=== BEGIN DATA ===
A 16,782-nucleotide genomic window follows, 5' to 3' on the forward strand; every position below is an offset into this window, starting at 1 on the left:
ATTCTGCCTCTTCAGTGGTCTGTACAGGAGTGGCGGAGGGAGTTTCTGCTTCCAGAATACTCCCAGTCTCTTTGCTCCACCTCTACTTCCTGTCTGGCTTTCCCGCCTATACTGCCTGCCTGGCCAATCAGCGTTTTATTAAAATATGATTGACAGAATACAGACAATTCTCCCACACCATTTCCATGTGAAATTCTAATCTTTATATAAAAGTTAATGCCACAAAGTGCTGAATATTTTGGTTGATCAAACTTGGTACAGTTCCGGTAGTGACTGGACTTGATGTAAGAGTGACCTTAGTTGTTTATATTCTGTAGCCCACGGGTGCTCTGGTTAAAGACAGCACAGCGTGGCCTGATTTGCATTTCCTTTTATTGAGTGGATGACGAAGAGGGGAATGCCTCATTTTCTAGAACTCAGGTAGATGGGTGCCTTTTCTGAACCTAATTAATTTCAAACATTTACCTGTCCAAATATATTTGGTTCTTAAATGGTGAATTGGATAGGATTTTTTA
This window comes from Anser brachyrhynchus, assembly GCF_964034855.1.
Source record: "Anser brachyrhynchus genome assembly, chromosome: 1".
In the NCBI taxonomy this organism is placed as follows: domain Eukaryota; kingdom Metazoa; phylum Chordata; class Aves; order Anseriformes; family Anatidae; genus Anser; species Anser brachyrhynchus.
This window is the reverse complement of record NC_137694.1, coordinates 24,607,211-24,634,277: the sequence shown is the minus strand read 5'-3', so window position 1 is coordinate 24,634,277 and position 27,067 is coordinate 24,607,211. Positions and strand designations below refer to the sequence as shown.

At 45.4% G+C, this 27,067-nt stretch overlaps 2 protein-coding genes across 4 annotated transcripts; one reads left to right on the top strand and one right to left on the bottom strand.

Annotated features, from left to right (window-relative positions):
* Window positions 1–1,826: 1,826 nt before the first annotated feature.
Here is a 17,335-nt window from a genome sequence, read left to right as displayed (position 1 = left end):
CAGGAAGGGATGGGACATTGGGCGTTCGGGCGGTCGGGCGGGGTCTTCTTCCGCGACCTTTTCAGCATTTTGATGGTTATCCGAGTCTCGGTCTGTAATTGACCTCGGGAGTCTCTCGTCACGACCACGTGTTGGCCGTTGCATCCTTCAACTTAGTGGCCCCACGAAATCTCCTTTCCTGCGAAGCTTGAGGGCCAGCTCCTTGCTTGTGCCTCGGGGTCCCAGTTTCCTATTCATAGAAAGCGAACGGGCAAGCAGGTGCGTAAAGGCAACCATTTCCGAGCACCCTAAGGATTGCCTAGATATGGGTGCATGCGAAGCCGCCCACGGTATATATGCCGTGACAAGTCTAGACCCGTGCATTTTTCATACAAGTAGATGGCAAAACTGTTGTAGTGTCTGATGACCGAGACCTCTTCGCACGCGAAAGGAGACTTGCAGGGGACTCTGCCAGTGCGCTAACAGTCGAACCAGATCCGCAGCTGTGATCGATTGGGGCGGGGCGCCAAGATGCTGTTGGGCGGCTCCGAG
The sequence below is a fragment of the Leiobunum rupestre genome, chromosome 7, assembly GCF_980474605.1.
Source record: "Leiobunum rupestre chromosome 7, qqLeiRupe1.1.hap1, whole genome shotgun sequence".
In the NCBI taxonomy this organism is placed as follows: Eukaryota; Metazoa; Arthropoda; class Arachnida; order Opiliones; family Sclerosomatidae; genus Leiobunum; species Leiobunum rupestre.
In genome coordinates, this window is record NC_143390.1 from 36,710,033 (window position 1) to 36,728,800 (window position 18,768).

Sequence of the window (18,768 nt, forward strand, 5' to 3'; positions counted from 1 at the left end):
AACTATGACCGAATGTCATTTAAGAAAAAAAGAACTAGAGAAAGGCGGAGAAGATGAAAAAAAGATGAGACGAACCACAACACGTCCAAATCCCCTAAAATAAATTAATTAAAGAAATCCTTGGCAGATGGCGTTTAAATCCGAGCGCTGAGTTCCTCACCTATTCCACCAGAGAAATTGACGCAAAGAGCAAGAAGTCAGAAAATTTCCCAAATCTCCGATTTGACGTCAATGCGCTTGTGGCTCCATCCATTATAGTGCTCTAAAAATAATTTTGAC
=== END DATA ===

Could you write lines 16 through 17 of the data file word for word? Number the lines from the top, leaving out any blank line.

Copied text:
Sequence of the window (18,768 nt, forward strand, 5' to 3'; positions counted from 1 at the left end):
AACTATGACCGAATGTCATTTAAGAAAAAAAGAACTAGAGAAAGGCGGAGAAGATGAAAAAAAGATGAGACGAACCACAACACGTCCAAATCCCCTAAAATAAATTAATTAAAGAAATCCTTGGCAGATGGCGTTTAAATCCGAGCGCTGAGTTCCTCACCTATTCCACCAGAGAAATTGACGCAAAGAGCAAGAAGTCAGAAAATTTCCCAAATCTCCGATTTGACGTCAATGCGCTTGTGGCTCCATCCATTATAGTGCTCTAAAAATAATTTTGAC